Thursday, October 22, 2009

regarding Craig Finn adapting Chuck Klosterman's book.

The Hold Steady's Craig Finn is co-writing a script for a film adaptation of Chuck Klosterman's seminal first work Fargo Rock City with Late Show With David Letterman writer Tom Ruprecht.

Here's why that might be awesome: If Boys and Girls in America is any indication, Finn has a knack for pretty words. Ruprecht in turn brings over a decade of writing experience. They could prolly get this done. And they're adapting Chuck flippin' Klosterman. He's my favorite author and biggest influence on my writing, if only because he gave me the courage to even consider conjugatin' and adjective-slingin' in the first place. And Fargo Rock City is a hilarious book about growing up in a small town (a really, really small, rural town) and feeling isolated and also loving metal. Critics who write about Radiohead are a dime a dozen; only Klosterman writes about something as uncritically acclaimed as '80s pop-metal with such skill and unironic love.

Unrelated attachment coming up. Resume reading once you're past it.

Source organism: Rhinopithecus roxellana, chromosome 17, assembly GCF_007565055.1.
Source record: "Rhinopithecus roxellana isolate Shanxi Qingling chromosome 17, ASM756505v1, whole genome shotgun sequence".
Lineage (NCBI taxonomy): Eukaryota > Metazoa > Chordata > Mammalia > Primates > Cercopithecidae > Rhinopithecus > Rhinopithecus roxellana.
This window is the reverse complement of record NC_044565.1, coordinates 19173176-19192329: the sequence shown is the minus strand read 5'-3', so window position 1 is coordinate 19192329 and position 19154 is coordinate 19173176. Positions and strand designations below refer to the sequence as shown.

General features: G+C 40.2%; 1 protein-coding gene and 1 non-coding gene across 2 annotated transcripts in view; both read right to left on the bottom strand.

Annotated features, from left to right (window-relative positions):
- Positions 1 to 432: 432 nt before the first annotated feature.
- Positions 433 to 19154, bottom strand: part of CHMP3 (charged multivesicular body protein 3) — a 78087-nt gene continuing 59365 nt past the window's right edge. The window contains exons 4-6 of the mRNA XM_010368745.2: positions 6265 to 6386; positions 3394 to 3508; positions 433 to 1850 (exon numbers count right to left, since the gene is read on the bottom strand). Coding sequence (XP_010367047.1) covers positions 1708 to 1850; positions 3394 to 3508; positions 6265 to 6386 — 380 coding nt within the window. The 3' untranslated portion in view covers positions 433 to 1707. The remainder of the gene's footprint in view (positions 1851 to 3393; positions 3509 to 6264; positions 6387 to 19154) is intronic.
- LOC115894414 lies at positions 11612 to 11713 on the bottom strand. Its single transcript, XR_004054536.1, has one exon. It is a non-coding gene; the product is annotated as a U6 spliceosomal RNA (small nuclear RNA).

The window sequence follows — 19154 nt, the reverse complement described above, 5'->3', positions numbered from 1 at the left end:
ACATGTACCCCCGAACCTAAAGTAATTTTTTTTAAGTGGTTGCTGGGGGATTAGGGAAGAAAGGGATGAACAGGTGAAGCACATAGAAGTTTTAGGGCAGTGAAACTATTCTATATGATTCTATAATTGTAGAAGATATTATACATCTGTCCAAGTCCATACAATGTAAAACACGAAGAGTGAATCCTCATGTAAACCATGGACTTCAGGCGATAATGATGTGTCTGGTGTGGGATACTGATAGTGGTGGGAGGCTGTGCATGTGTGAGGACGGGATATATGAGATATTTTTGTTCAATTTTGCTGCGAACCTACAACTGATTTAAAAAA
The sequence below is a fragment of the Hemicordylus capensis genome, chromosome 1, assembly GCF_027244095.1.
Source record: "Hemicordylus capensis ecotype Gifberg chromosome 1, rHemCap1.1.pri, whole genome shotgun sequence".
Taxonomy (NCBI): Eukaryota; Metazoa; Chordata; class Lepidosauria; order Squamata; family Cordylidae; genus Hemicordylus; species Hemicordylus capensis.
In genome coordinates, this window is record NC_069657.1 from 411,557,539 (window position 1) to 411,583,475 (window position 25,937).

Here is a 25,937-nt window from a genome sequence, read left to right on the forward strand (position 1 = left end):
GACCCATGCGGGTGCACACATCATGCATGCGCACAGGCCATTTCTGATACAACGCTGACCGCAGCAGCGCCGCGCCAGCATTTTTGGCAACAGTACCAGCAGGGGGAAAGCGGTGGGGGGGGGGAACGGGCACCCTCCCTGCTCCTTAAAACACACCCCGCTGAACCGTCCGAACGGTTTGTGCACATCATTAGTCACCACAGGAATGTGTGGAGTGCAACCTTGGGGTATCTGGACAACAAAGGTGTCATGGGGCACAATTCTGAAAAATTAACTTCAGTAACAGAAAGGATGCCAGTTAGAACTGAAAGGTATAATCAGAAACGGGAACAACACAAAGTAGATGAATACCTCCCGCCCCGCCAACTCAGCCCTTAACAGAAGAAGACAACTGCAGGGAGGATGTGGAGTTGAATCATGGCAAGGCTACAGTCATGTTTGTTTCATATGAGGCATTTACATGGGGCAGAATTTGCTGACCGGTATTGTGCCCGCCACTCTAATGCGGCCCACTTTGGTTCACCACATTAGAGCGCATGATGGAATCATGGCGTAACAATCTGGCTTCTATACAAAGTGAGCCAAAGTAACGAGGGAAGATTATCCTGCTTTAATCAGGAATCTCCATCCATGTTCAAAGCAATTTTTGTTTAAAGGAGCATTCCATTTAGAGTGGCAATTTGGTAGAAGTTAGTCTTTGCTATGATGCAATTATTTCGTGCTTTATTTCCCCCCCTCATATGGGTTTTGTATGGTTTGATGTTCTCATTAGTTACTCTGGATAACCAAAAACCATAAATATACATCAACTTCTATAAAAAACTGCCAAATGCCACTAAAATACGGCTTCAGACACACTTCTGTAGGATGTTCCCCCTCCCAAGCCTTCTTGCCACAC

Here's why it might crush my soul: The book doesn't exactly have a central narrative. Oh sure, it's about Klosterman's life, much in the same way his other books like Sex, Drugs, and Cocoa Puffs and Killing Yourself to Live are about his life. But all three books are essay collections, snapshots of musical obsession and how that obsession provides a lens for viewing life. That doesn't necessarily translate to a movie, or at least not the one Finn mentions in the interview linked above.

“Seventeen or eighteen is the perfect age for characters in a movie like this, because it’s at that age that you have drivers licenses and a certain amount of independence, but you’re still young enough that you can totally make terrible decisions,” Finn says in the article. “And you’re still young enough that you can have a two-hour argument over whether Motley Crue would beat Guns ‘N Roses in a fight.”

That's cool. Here's where it gets scary: "Heavy metal is kind of a common bond among a group of friends,” Ruprecht says. “It’s the language they speak. But this will also be a universal story of dorky kids trying to be cool.”

The book is about metal. It's also about adolescence, but it's so tied to metal that separating the two would make the story something else entirely. Granted, Klosterman is going to have a certain amount of control over the property, and the first draft isn't even finished anyway, but Ruprecht's quote still has me spooked. Taking the metal out Fargo Rock City defeats the purpose of adapting it in the first place. Please don't let this become another Juno.

Is it fitting that I'm listening to Black Sabbath's Mob Rules as I type this very sentence?

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